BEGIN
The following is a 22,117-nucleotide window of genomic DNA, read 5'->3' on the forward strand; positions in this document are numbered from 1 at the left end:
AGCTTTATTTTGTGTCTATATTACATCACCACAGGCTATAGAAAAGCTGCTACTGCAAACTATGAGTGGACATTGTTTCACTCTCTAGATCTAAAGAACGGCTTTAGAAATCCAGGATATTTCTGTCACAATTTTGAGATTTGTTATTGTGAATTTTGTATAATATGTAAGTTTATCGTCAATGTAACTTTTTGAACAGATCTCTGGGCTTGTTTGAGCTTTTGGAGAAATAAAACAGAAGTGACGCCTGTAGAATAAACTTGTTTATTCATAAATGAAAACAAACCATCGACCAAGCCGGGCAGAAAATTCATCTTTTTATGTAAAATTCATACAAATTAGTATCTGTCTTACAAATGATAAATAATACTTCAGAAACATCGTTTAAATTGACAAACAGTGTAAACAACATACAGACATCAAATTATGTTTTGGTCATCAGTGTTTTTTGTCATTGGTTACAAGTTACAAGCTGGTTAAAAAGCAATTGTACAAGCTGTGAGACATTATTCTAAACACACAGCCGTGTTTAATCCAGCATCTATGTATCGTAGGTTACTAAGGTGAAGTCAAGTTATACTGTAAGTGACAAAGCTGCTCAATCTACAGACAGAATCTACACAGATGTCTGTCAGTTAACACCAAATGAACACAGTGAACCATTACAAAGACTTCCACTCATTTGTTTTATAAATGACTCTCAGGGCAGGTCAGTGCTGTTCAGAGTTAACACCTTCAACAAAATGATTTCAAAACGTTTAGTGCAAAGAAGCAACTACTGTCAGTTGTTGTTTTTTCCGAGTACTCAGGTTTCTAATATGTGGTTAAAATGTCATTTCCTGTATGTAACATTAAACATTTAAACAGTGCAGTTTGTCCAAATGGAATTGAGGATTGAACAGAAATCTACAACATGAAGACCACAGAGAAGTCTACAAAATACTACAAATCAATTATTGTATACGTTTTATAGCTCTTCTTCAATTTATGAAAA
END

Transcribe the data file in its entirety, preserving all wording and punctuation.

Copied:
The following is a 22,117-nucleotide window of genomic DNA, read 5'->3' on the forward strand; positions in this document are numbered from 1 at the left end:
AGCTTTATTTTGTGTCTATATTACATCACCACAGGCTATAGAAAAGCTGCTACTGCAAACTATGAGTGGACATTGTTTCACTCTCTAGATCTAAAGAACGGCTTTAGAAATCCAGGATATTTCTGTCACAATTTTGAGATTTGTTATTGTGAATTTTGTATAATATGTAAGTTTATCGTCAATGTAACTTTTTGAACAGATCTCTGGGCTTGTTTGAGCTTTTGGAGAAATAAAACAGAAGTGACGCCTGTAGAATAAACTTGTTTATTCATAAATGAAAACAAACCATCGACCAAGCCGGGCAGAAAATTCATCTTTTTATGTAAAATTCATACAAATTAGTATCTGTCTTACAAATGATAAATAATACTTCAGAAACATCGTTTAAATTGACAAACAGTGTAAACAACATACAGACATCAAATTATGTTTTGGTCATCAGTGTTTTTTGTCATTGGTTACAAGTTACAAGCTGGTTAAAAAGCAATTGTACAAGCTGTGAGACATTATTCTAAACACACAGCCGTGTTTAATCCAGCATCTATGTATCGTAGGTTACTAAGGTGAAGTCAAGTTATACTGTAAGTGACAAAGCTGCTCAATCTACAGACAGAATCTACACAGATGTCTGTCAGTTAACACCAAATGAACACAGTGAACCATTACAAAGACTTCCACTCATTTGTTTTATAAATGACTCTCAGGGCAGGTCAGTGCTGTTCAGAGTTAACACCTTCAACAAAATGATTTCAAAACGTTTAGTGCAAAGAAGCAACTACTGTCAGTTGTTGTTTTTTCCGAGTACTCAGGTTTCTAATATGTGGTTAAAATGTCATTTCCTGTATGTAACATTAAACATTTAAACAGTGCAGTTTGTCCAAATGGAATTGAGGATTGAACAGAAATCTACAACATGAAGACCACAGAGAAGTCTACAAAATACTACAAATCAATTATTGTATACGTTTTATAGCTCTTCTTCAATTTATGAAAA